Leading Russian opposition journalist Elena Milashina was mercilessly beaten outside of her Moscow home just after midnight on April 4th. According to reports, Milashina was returning home to her apartment with another friend when three attackers assailed her and beat her, apparently knocking out some of her teeth. They also stole her money and her friend’s laptop, only to be scared away by some passersby. Police were notified of the attack and have claimed they will address the case.
Milashina writes for opposition publication Novaya Gazeta, perhaps most memorable for its outspoken editor, Anna Politkovskaya, who was brutally murdered in 2006 inside of her Moscow apartment, after many years of work on brutalities in the Caucasus. She was found dead with a pistol dropped at her side after producing years of investigative and critical writing regarding government corruption.
Politkovskaya’s murder launched worldwide coverage of corruption of the justice system and the persecution of investigative journalists in Russia. Three of the men that were originally suspected of killing Politkovskaya were acquitted in 2009. That year, Novaya Gazeta journalist Natalya Estemirova was also kidnapped and killed in Chechnya.
Like Politkovskaya, Milashina has reported on disappearances throughout Russia, including incidents in the North Caucasus. According to The Moscow Times, Milashina was also attacked in 2006 in Breslan.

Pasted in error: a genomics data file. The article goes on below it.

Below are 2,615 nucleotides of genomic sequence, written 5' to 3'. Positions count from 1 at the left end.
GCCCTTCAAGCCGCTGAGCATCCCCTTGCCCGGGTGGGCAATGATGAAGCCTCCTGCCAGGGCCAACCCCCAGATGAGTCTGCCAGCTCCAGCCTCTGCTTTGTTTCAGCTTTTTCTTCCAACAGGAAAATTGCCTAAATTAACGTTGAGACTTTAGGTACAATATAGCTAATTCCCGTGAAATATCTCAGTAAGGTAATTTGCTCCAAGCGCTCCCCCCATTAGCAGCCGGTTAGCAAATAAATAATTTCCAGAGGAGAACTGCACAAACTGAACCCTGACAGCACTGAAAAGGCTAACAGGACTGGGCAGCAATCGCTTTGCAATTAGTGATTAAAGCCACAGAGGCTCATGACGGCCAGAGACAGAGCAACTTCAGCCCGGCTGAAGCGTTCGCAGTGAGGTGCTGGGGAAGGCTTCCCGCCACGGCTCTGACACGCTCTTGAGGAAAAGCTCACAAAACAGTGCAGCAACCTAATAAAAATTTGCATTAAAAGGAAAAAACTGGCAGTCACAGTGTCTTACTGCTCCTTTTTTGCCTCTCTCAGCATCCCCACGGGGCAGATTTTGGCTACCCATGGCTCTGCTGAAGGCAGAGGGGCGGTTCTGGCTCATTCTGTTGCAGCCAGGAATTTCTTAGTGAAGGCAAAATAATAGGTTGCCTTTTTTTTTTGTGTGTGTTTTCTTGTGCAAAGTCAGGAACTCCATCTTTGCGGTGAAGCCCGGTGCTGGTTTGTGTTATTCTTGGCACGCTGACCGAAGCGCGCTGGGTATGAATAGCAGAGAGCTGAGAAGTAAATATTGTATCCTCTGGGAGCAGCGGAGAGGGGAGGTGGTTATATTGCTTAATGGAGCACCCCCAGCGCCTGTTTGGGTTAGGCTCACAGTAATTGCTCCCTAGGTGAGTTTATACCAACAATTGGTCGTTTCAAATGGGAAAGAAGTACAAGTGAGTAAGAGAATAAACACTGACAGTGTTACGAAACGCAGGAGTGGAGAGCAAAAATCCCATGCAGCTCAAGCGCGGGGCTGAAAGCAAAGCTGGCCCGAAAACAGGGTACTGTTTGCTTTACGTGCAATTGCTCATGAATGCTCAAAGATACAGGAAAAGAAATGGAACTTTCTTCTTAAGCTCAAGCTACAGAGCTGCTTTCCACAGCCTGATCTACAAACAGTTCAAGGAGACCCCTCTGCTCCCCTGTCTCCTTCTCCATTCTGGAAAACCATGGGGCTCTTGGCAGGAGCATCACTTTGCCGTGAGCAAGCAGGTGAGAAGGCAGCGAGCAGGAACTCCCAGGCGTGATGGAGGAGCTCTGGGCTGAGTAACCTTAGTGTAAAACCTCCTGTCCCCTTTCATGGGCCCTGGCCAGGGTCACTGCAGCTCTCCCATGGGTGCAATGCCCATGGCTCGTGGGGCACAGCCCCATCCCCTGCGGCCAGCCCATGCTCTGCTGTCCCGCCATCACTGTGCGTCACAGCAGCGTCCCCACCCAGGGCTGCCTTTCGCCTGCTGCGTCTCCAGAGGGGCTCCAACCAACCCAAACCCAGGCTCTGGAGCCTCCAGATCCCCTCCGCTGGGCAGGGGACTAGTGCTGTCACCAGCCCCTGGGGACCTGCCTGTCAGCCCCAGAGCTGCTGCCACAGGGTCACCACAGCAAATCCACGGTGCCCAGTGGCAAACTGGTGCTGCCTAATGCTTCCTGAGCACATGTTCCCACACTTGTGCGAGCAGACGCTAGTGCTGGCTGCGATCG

Although Novaya Gazeta’s deputy editor claimed that Milashina’s most recent attackers were probably not connected to any professional or planned attack, the atmosphere in which opposition journalists work in Russia does not offer a comforting tale of safety and support. Five Novaya Gazeta reporters have been murdered between 2000 and 2009, including Politkovskaya and Estemirova.
Speculation about the circumstances of Milashina’s attack should be positioned in relation to the high tension of the election year, in which Putin won back his presidential seat in early March. She is known for speaking out against attacks on fellow journalists throughout Russia and the government’s slow reactions to such crimes. Even three years ago, she was speaking to global audiences about these issues.
Speculation about the suppression of oppositional columns in publications as Kommersant-Vlast ran rampant leading up to Putin’s newest election to the presidential seat. In fact, Oleg Kashin, a reporter for this publication was brutally beaten in late 2010, his hands and face left mangled, he was sent directly to intensive care.
Rumors of threats to publications leading up to the election suggest that there may have been suppression of oppositional print materials in the early part of the year in order to keep the election under control.
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